EMS training claims to activate up to 90 percent of muscles at the same time. What does this mean? You’re maximising efficiency in your 20-minute training sesh. It’s pretty intese, so the Bodytec trainers don’t recommend more than this per week. Pretty great for all the time-strapped fitsters out there! Also bear in mind that EMS is supposed to be done in conjunction with other sports or exercise routines. The goal is to make you stronger and benefit exercise performance, so it’s defs not a stand-alone workout.

3. It Reaches Deep Into Your Muscles

Two days after a session it feels like I’ve worked out for four hours – it really does reach deep into your muscles. Because of the maximum stimulation, your muscles are getting a harder workout than you could achieve alone. Once you get used to the initial “buzzy” feeling, the electric impulse is ramped up slowly, increasing that stimulation, and working your muscles harder and harder. The more the impulse is ramped up in certain areas (they can do it to individual areas, while keeping others at lower intensity), the more you’ll feel it. My butt hurt like a bitch when they upped the butt impulses!

4. Easy Moves Become Insanely Hard To Do

The movements seem easy, but are a lot harder when you’re hooked up to electrodes! As you’re doing the moves – basic squats, lunges, standing crunches – you can almost feel the impulse pushing back as you extend, bend or clench your muscles. I’ve almost lost my balance a couple of times from the sheer strength of the impulse!

5. I Feel So Much Stronger Than I Thought I Would

I haven’t got a six-pack or rock-hard thinner thighs, but I do feel stronger. For example, I can stay in a pose for longer during yoga – and this may well be due to the Bodytec training.

4 Functional Moves That’ll Give You Next-Level Body Benefits

Here’s the thing about fitness: it’s not just about creating that December body. Picture 70-year-old you. Is she still running five kays, gardening and hiking? If your answer is yes – and it should be! – don’t eliminate functional moves from your regimen. Here are our faves.

1. Pull-Up

This is a beast of functionality, working your back, arms and core.

Do it right: Make sure you brace your core. “It’ll keep your midsection and spine in a single position, reducing the strain you put on your back,” says Cameron Coomer, physiotherapist at Celia Smith & Associates.

Go easy: “Perfecting the pull-up can take anywhere from a few months to years to achieve on your own,” says Emma Jooste, personal trainer and co-owner of Warrior Warehouse in Cape Town. Start basic with lat pulldowns and TRX rows three times a week. As you get stronger, loop a thick resistance band around the bar and step into it so it supports some of your weight.

Go hard: Already able to bang out a few reps? When you can do more than 10, hold a dumbbell between your feet.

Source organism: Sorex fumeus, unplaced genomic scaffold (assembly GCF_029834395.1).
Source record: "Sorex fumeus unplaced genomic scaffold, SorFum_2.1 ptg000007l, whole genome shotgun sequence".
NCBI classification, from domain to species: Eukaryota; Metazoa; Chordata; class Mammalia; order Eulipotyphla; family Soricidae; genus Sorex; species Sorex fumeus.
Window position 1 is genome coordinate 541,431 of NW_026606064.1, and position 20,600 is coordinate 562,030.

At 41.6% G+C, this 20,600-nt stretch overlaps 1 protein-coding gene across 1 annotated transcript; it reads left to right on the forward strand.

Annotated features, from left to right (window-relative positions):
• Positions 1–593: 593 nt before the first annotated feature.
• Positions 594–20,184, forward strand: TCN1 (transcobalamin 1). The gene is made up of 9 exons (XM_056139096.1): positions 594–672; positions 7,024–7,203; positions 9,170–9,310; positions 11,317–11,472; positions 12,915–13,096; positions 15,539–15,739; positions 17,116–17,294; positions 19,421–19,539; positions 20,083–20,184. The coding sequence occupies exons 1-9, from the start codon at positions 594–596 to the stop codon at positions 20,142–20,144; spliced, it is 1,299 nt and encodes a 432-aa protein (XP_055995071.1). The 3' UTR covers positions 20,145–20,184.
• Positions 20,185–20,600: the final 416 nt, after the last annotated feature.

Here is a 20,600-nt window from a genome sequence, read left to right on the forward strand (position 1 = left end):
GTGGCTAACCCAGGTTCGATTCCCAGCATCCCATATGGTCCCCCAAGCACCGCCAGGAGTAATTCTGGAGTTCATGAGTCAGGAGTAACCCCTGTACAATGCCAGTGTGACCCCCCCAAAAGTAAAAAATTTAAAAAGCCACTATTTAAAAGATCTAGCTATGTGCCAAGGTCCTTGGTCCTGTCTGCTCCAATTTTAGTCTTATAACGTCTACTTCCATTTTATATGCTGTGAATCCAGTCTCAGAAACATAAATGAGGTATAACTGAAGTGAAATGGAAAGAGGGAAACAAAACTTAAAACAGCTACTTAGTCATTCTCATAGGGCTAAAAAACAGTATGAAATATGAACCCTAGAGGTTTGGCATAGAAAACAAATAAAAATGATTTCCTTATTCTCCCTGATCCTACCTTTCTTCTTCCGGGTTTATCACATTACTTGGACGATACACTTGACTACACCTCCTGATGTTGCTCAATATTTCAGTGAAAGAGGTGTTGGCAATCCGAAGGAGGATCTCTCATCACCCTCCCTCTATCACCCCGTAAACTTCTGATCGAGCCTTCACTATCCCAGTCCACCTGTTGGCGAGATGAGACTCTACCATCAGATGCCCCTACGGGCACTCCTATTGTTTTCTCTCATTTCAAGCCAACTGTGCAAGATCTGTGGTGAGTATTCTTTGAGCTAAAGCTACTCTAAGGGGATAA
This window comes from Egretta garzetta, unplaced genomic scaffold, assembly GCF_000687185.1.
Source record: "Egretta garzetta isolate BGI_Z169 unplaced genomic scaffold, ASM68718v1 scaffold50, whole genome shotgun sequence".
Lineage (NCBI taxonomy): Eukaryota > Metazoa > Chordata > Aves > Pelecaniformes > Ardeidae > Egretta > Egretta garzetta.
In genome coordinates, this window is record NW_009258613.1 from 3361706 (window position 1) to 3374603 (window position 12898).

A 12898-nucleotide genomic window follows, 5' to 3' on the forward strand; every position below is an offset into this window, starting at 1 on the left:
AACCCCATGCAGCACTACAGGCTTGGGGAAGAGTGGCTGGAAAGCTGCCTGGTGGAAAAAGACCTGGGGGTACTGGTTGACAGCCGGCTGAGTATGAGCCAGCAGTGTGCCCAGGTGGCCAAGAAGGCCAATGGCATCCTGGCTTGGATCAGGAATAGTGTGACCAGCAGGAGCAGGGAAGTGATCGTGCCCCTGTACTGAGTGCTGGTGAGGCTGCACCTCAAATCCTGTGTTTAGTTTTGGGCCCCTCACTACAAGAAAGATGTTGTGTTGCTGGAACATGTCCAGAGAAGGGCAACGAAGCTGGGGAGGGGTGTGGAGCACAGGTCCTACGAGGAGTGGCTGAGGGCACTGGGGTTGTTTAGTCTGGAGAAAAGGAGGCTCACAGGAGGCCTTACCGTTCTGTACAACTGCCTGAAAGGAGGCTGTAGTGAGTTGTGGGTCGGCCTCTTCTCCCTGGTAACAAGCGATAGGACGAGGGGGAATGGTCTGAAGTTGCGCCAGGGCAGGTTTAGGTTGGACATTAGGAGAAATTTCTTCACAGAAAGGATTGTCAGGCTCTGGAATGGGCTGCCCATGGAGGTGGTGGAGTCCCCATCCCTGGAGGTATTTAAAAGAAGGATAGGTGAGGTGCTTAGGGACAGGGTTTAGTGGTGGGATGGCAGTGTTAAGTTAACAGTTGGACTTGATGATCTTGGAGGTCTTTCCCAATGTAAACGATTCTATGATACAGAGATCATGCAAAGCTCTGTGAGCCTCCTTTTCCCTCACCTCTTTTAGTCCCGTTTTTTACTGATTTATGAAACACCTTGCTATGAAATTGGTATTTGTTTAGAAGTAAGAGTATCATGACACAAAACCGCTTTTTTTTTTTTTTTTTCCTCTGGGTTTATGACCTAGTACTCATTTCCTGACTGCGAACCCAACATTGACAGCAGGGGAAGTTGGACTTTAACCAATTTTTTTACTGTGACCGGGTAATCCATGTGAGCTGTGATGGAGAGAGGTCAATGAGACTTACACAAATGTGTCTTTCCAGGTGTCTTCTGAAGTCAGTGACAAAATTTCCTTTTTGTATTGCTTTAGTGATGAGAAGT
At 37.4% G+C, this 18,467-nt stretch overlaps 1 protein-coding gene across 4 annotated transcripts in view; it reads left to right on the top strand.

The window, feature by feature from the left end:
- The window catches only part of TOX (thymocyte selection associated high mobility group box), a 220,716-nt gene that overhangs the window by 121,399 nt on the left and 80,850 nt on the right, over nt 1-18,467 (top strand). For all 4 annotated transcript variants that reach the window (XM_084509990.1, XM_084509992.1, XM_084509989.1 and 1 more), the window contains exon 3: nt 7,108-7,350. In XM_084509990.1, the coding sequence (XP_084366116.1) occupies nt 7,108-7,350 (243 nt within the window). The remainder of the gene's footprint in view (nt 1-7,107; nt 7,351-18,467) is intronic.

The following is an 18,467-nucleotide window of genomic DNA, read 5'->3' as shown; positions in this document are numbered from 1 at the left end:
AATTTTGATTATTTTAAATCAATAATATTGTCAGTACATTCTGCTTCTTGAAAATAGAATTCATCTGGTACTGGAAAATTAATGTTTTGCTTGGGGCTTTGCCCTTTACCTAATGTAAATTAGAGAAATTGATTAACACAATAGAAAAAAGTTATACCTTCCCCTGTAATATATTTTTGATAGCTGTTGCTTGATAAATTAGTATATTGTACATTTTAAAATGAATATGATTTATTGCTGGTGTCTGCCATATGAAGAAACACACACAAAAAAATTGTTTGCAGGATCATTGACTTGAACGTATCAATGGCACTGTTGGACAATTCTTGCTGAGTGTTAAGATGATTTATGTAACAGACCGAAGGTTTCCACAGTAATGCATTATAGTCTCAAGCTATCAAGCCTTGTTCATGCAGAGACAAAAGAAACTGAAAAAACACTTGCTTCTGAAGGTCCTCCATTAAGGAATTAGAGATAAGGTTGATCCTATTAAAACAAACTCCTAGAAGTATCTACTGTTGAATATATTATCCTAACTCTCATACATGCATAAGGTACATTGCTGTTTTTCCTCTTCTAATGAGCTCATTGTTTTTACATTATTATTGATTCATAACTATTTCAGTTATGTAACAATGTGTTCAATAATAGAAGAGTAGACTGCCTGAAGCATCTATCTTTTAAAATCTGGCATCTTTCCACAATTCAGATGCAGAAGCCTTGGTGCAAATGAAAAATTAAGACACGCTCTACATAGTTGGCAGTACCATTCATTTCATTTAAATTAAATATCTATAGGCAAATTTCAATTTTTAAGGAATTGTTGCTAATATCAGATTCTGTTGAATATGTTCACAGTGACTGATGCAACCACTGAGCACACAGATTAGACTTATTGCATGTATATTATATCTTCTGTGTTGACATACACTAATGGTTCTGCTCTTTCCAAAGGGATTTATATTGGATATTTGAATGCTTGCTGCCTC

Gear up: Go for snug-fitting gloves that provide grip without bulk or chafing.


Cash-strapped? Try these budget Maxed gym gloves (pictured), R140, MrP Sport. Flush? Check out the AT Gym gloves by Puma Performance, R399 at Zando.

2. Box Jump

Trying to hit your max heart rate? Ditch the treadmill and go for box jumps: “They build muscle and are good for power development,” says Gareth Corbett, co-owner of Switch Playground, where box jumps are a staple. In one jump, you’ll shape your butt, thighs and calves, plus build explosive power that’ll help you hit a ParkRun PB.

Do it right: Corbett sees box jumps being butchered all the time, which can cause injury to your back and knees. Make sure you lift off with both feet and jump evenly, landing softly on the box, he says.

Go easy: First-timer? Get a lower box. “Boxes come in sets of three, so go for the lowest,” says Corbett. If you’re not ready to jump up, try stepping up, squat on the box, then step down and squat again.

Go hard: If you’re hard core, try the one-legged jump – push off and land on one leg, step down, then swap legs. It isolates the leg muscles, so you’ll burn more ’joules per jump. Not ready? Add a weight to a two-legged jump.

Gear up: For explosive moves, you want a flat-soled shoe. “Any trainer is perfect,” says Corbett. “What you don’t want is a running shoe. The sole is high while the forefoot is low, so you’re off balance. Flat-soled shoes give you more stability.”


Check out these budget Interval Gym And Studio Trainers, R400 at MrP Sport.

3. Stability-Ball Pikes

Stability ball pikes are great for targeting the deepest recesses of your lazy core. But they’re also ace for strengthening and stretching your hamstrings and lower back, says Corbett. Your shoulders get in on the action too. In fact, from your triceps to lats and butt, your whole body will be on fire.

Do it right: Bad form could injure your back. Make sure your hips don’t sink and remember to brace your core. Roll the ball over your feet to your toes, leading with your abs and squeezing your glutes.

Go easy: “Core strength is essential, so loads of abdominal work will aid in the process,” says Corbett. Start with planks on the ground, then with your feet on the ball and finally practice jackknives – from a plank with feet on the ball, tuck your knees into your chest.

Go hard: Try adding a push-up before the pike.

Gear up: Worried about flashing your boobs? Stick to a form-flattering top that supports movement.


These seamless knit racerback vests are snug, and budget-friendly at R70, MrP Sport.

4. Squat

Squats build that bootay, but they also strengthen your legs and core. Plus, stronger glutes (muscles in your butt cheeks) help you run faster and reduce your injury risk.

Do it right: One sure sign you’re squatting, but won’t make gains is if your knees are over your toes. Make sure your upper back is straight – not drooping forward – and that knee-to-toe alignment should fall into place, says Jooste. Another sign you’re doing it wrong? Not squeezing your glutes on your way back up.

Go easy: If you’re new, try squatting slowly without weights, watching yourself in the mirror to check your form. Injured? Opt for donkey kicks or bridges instead.

Go hard: “Do a combination of squats and lunges and implement variations,” says Jooste. Try a complex of squat jumps, Bulgarian-split squats and jumping lunges to really up that burn.

Gear up: Can’t help but notice the plumber’s crack in front of you and hoping you’re not giving the entire gym an eyeful? Look for tights with a high, broad waistband and fabric that doesn’t turn sheer when it stretches or darken with sweat.


Our pick? Movepretty The Zia high-waisted pocket leggings, R899 at Zando. The pocket for your iPod or smartphone is everything!